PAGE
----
If this leaves you feeling like there are many people stacked against you, remember this- you are your child’s voice. You are there for your child to get him all the help you can. I have sat in a room by myself with many of these people. If you feel intimidated, don’t! YOU ARE YOUR CHILD’S VOICE. Take your husband, if he is available. Take a friend or another parent who has been through this type of meeting if you need the support. Do you know a retired teacher? See if they would be interested in sitting with you. You can also hire an attorney to go with you, but I know for many this is financially not an option.
What to Discuss in a Success Plan Meeting
- you will attend the meeting with your binder so you can take notes and you readily have available any document you need from previous meetings. You can show samples of previous school work that support your reason for requesting accommodations. You will have his report cards at hand to support your concerns of struggle, etc.
- If everyone you invited attends this meeting, you have everyone in place that can meet and become familiar with you and see you are serious about getting your child the assistance he deserves. You can exchange email and contact phone numbers with each of these people. Each of these people, including yourself, play an intricate role in your child’s education.
- In this meeting you are going to ask for the accommodations and modifications you have researched and deem appropriate for your child.
- Expect this meeting to take a while. I have sat through meetings for 1-2 hours.
- At the end of the meeting, you are going to specifically state that you want these modification and accommodation requests reviewed by the 504 Committee.
- Now the committee will meet and review your requests. This committee is generally made up of many of the people you just met with in your Success Plan Meeting: school administrator, counselor, homeroom teacher and dyslexia specialist, etc.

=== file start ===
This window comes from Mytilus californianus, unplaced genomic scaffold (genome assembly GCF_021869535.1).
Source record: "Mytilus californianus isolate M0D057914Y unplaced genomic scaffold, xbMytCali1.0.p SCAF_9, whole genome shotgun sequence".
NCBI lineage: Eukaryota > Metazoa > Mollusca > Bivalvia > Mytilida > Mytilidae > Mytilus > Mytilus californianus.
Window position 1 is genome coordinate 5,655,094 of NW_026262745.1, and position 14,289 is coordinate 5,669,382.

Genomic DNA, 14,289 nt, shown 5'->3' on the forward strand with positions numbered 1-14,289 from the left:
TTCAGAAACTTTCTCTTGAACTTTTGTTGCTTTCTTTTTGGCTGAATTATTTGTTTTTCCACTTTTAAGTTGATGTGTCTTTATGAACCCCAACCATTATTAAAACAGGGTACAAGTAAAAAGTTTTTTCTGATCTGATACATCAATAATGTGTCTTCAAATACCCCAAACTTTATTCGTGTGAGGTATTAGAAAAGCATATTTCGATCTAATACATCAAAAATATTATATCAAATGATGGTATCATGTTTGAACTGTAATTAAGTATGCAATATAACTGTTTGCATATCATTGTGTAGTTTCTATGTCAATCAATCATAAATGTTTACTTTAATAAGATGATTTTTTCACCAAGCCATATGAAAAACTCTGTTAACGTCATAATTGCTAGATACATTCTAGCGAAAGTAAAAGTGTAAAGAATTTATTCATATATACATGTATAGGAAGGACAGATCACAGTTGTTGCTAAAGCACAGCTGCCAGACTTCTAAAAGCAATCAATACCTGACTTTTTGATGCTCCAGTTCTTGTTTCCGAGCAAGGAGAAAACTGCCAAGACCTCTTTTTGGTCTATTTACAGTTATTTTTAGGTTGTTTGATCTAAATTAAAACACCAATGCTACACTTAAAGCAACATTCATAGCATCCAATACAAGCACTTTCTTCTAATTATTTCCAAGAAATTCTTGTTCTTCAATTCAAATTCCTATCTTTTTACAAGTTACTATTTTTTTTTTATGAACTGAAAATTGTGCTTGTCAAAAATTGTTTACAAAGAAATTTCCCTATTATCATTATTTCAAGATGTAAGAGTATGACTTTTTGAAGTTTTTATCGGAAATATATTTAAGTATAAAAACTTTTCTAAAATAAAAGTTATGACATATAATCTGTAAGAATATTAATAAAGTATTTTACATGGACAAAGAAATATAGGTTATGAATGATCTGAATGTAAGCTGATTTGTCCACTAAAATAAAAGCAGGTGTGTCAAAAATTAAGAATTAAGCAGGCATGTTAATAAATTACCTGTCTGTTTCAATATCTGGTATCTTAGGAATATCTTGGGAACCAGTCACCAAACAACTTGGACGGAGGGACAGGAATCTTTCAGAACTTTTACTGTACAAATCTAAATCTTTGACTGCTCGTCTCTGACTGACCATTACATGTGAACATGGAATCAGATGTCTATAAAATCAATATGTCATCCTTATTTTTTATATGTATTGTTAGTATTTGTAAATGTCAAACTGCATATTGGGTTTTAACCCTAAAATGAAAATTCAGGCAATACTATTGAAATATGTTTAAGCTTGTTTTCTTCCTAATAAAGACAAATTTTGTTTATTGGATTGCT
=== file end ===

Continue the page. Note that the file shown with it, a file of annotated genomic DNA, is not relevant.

Within a a few weeks you will have results from this meeting. For us, every single accommodation I asked for was given to Anthony, and more. Know that you do not have to sign any of the paperwork given to you unless you agree with everything outlined.
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I will tell you this school year has been Anthony’s most successful in his elementary career! The progress has been amazing when compared to some of his previous school years.
Please, share your thoughts. I would love to know your experience with dyslexia. I would love to know how you requested modifications or accommodations for your child and how that played out. If you have any resources or solutions you can add, please do! Please also share what state you are in as thing can be very different depending on where people live.
Upcoming Dyslexia topics include: reading/writing applications for your iTouch/iPad that your struggling student might find helpful, a guest post from a Crystal & Co., reader who has an amazing resource for Dyslexic students that I am so happy to share with you guys, websites to check out as well as some additional resources I’m finding as readers are sharing so much with me. One includes a potential site for finding an advocate.